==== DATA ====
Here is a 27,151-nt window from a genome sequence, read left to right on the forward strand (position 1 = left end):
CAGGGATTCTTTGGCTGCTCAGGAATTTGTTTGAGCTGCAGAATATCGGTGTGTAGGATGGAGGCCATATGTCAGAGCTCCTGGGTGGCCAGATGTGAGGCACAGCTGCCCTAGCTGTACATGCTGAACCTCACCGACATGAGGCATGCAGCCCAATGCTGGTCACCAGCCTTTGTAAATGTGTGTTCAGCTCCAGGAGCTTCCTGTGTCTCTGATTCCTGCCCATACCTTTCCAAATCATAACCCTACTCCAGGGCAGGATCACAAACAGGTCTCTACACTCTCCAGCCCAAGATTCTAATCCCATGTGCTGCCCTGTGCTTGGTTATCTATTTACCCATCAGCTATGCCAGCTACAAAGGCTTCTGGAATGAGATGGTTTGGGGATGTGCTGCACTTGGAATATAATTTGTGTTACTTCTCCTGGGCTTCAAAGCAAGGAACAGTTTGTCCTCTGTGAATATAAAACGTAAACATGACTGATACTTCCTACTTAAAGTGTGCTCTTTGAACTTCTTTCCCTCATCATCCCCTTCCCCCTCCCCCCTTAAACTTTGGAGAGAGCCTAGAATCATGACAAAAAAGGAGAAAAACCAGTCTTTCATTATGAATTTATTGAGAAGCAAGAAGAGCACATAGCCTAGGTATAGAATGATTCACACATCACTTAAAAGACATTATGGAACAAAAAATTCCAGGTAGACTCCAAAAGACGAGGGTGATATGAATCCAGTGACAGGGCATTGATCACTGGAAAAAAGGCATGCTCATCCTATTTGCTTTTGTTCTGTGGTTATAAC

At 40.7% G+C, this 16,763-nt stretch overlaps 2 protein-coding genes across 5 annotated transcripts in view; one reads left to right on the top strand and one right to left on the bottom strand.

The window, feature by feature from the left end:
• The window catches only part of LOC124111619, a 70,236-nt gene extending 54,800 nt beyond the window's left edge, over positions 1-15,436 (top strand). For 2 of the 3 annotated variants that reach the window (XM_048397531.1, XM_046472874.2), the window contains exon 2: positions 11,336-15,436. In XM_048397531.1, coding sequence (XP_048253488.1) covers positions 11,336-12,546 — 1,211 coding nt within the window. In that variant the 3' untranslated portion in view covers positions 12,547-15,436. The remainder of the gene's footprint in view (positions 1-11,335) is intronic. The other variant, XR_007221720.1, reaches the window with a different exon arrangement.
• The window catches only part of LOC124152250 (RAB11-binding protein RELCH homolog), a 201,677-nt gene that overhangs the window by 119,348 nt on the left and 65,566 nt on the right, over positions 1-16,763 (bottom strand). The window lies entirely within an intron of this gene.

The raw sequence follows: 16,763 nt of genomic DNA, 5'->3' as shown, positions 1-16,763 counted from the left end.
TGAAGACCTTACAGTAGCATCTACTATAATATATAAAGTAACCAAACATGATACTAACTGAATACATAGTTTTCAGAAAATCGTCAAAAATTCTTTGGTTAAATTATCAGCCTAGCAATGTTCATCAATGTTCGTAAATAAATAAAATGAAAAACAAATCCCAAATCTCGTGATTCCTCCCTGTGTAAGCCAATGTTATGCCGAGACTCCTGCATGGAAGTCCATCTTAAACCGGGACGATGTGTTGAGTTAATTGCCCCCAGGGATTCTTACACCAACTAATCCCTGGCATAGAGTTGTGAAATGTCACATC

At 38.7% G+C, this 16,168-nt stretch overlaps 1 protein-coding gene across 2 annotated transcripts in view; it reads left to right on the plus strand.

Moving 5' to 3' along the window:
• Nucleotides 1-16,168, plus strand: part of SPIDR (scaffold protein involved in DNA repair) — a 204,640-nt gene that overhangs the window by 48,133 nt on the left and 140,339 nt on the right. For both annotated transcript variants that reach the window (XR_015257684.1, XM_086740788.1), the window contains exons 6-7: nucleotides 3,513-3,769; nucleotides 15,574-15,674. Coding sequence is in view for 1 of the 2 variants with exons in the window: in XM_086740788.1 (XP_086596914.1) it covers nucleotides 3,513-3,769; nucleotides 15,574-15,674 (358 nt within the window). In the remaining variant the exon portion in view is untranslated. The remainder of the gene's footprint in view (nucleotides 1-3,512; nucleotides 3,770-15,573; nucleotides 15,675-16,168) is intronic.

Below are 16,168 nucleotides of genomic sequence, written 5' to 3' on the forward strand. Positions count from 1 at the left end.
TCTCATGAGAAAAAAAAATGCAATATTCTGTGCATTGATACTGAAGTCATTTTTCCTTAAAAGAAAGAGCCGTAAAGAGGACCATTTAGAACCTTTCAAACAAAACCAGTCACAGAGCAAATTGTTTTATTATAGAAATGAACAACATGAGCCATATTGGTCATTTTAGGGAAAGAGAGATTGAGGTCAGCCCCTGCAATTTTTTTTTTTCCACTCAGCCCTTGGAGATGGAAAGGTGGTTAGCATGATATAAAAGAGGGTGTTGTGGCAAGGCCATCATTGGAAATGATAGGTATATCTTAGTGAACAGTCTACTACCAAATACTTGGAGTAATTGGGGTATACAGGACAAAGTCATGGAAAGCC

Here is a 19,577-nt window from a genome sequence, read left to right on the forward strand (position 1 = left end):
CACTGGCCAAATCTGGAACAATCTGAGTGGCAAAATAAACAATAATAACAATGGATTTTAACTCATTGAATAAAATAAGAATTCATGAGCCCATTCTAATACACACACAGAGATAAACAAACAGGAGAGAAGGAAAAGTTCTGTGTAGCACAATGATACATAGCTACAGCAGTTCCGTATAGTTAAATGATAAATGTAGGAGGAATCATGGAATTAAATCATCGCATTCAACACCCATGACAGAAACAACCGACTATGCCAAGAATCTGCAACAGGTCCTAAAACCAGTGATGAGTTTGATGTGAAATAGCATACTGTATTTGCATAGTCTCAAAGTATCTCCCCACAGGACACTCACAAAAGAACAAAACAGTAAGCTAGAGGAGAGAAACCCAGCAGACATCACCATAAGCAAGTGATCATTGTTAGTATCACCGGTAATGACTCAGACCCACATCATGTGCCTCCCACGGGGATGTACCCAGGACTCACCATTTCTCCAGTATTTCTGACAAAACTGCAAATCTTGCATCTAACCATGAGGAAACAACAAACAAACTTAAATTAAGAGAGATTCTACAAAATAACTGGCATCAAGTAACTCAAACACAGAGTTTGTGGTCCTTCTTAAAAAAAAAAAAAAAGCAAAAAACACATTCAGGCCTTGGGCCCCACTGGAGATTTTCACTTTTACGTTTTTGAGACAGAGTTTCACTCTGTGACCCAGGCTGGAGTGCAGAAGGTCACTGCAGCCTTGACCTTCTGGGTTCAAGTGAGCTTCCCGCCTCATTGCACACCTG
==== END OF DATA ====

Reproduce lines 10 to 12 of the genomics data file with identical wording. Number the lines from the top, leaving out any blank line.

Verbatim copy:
Moving 5' to 3' along the window:
• Nucleotides 1-16,168, plus strand: part of SPIDR (scaffold protein involved in DNA repair) — a 204,640-nt gene that overhangs the window by 48,133 nt on the left and 140,339 nt on the right. For both annotated transcript variants that reach the window (XR_015257684.1, XM_086740788.1), the window contains exons 6-7: nucleotides 3,513-3,769; nucleotides 15,574-15,674. Coding sequence is in view for 1 of the 2 variants with exons in the window: in XM_086740788.1 (XP_086596914.1) it covers nucleotides 3,513-3,769; nucleotides 15,574-15,674 (358 nt within the window). In the remaining variant the exon portion in view is untranslated. The remainder of the gene's footprint in view (nucleotides 1-3,512; nucleotides 3,770-15,573; nucleotides 15,675-16,168) is intronic.

Below are 16,168 nucleotides of genomic sequence, written 5' to 3' on the forward strand. Positions count from 1 at the left end.